Orange County supervisors today unanimously approved a settlement of its lawsuit with the state involving a tax dispute that cost the county about $148 million.
The decision reached behind closed doors was mostly a formality because Gov. Jerry Brown signed legislation in September changing the formula for calculating Orange County's share of tax revenue from the state.
"This is just wrapping up the agreement signed with the governor," said Orange County Board Chairman Shawn Nelson. "We just didn't want to settle (the lawsuit) until everything else as resolved. It's the "I" dotting and "T" crossing."
The law will help the county avoid deep cuts in services and layoffs this year, according to Assemblywoman Sharon Quirk-Silva, D-Fullerton, who introduced the bill.
County officials pursued the legislative fix after Orange County Superior Court Judge Robert J. Moss sided with the state in the tax dispute.
Orange County's tax revenue from the state now is calculated by the same formula that applies in every other county of the state.
The county can expect to receive $53 million from the state from the vehicle license fee, and officials will have six years to repay the $145 million or so owed to the state.
County officials decided to seek a legislative solution to the dispute because they figured there was a bigger risk continuing to fight it in the courts, which might deepen political tensions with Brown and legislators, Nelson said.
The new law eliminated an annual $50 million the county was getting that Correa won in 2009 for the county during state budget negotiations, Nelson said.
This year the county would not have to pay any of the past due money back, but could do so without interest, and in the second year the county would owe at least $5 million and then at least $15 million in the third year, Quirk- Silva said.
The dispute stems from Orange County's 1994 bankruptcy when the county pledged part of its revenue from vehicle license fees to the bondholders, because it was a guaranteed source of money.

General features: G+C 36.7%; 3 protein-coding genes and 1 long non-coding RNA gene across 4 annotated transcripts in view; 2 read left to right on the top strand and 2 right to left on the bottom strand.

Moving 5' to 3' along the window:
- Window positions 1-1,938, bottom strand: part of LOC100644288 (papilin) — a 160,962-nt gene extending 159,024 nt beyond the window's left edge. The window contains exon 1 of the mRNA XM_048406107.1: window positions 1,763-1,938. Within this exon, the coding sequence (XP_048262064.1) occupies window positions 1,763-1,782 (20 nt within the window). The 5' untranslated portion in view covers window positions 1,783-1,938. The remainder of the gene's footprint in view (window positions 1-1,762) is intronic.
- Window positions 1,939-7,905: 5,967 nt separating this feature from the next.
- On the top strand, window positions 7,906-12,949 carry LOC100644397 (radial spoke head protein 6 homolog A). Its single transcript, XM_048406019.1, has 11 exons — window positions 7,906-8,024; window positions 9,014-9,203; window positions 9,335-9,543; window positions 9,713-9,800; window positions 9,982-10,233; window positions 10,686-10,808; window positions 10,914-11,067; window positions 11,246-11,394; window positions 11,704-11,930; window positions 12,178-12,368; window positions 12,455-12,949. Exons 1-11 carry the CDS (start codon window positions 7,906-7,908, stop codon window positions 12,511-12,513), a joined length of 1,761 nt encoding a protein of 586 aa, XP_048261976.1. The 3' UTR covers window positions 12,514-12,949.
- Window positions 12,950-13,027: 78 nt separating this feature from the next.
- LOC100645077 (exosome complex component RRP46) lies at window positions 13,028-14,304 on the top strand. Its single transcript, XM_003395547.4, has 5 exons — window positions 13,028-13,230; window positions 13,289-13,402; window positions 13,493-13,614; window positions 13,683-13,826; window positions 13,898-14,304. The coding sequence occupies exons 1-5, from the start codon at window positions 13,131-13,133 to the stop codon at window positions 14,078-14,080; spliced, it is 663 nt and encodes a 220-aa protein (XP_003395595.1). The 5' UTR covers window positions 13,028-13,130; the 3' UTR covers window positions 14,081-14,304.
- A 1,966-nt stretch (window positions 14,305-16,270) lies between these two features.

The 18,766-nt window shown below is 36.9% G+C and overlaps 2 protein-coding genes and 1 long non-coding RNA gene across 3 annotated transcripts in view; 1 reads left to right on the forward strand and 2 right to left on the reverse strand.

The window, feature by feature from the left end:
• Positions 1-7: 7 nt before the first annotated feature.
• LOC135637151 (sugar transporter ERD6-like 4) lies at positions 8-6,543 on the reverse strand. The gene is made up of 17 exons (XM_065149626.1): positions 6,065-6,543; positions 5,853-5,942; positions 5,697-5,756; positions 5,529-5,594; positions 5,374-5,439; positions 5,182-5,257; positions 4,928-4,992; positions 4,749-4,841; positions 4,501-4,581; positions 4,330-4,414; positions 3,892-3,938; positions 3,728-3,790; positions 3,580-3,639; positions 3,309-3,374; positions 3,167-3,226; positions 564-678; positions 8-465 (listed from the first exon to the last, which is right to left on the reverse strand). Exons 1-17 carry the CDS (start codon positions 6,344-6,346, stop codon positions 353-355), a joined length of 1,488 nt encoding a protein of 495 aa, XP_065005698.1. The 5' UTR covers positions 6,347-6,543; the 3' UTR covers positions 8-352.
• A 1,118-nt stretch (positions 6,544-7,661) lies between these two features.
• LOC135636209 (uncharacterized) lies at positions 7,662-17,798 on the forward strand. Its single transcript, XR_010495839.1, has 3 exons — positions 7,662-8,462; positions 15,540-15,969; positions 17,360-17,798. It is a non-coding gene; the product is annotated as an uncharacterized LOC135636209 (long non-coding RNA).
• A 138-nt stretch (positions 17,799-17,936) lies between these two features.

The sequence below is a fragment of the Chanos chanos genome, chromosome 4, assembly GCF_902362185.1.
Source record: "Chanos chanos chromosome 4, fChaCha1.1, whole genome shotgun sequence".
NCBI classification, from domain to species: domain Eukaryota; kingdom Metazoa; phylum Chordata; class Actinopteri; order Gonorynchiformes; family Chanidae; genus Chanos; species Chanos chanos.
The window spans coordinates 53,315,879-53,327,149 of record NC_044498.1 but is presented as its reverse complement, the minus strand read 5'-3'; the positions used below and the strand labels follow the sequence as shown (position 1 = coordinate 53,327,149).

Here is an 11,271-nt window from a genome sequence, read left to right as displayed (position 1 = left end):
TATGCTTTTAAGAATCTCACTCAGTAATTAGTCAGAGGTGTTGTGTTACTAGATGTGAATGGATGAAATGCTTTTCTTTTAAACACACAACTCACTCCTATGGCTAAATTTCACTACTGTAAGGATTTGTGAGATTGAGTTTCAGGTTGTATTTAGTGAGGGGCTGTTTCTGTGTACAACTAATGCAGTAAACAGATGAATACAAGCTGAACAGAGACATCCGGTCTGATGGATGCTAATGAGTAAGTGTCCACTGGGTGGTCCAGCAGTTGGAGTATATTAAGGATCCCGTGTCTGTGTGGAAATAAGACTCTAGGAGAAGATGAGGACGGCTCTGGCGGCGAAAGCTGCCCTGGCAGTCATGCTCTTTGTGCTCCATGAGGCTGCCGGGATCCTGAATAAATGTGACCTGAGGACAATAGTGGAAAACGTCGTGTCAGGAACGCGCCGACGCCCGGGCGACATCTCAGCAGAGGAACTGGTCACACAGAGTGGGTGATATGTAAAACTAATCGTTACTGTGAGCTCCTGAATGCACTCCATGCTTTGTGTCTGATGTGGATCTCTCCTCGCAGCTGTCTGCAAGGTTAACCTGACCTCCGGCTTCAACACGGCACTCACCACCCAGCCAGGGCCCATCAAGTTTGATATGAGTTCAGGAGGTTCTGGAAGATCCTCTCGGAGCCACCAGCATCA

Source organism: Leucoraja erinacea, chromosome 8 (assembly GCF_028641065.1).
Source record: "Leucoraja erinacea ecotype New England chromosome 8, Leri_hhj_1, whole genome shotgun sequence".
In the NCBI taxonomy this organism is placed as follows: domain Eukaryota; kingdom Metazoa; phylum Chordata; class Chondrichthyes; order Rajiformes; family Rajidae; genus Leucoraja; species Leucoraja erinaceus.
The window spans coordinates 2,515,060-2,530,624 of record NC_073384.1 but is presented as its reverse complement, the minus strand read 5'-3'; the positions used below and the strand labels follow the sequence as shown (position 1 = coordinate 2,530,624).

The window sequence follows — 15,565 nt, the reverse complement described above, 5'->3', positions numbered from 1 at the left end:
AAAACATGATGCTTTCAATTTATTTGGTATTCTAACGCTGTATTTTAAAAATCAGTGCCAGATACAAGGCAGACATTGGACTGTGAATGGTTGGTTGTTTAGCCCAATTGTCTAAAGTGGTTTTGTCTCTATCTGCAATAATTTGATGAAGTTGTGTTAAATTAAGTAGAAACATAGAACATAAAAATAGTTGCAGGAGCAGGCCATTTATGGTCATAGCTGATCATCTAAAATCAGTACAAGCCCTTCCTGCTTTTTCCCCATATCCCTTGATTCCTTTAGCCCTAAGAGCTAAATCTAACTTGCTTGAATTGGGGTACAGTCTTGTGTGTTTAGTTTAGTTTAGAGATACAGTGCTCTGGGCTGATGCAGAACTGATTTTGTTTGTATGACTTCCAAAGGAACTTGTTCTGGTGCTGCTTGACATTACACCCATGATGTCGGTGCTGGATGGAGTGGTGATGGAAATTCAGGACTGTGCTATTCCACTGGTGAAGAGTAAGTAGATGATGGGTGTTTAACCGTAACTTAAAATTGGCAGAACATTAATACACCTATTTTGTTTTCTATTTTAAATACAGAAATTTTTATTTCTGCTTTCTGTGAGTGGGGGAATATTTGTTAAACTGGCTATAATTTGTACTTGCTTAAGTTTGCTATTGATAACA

The state changed the way it distributed vehicle license fee revenue to counties in 2004, but left its arrangement with Orange County alone because of the agreement with bondholders.
Other counties instead received property tax money, which was on the rise, while vehicle license fee revenue declined, according to county officials.
In 2011, state officials decided to stop sending $48 million to Orange County, which had refinanced its bankruptcy debt and no longer needed it securitized.
County officials retaliated by withholding $73.5 million in property taxes. County officials arrived at that number by using the same formula other counties use to calculate how much they are due in property taxes.
That's why county officials demanded $23 million in a claim filed last year -- it's about the difference between the vehicle license revenue and the property tax figure county officials came up with.
The state, in turn, sued the county in April 2012. County officials have cut their budget and are dipping into reserves to pay back the $147 million or so in withheld taxes.
While it could be argued the county would be better served by continuing to receive the $50 million, Nelson said county officials were concerned that when Correa is termed out of office that the Democratic majority in Sacramento would take that money too, leaving the county with nothing.
Even with the same funding formula as the state's 57 other counties, Orange County would receive $53 million from the state because it would be calculated under terms in place in 2011, Nelson said.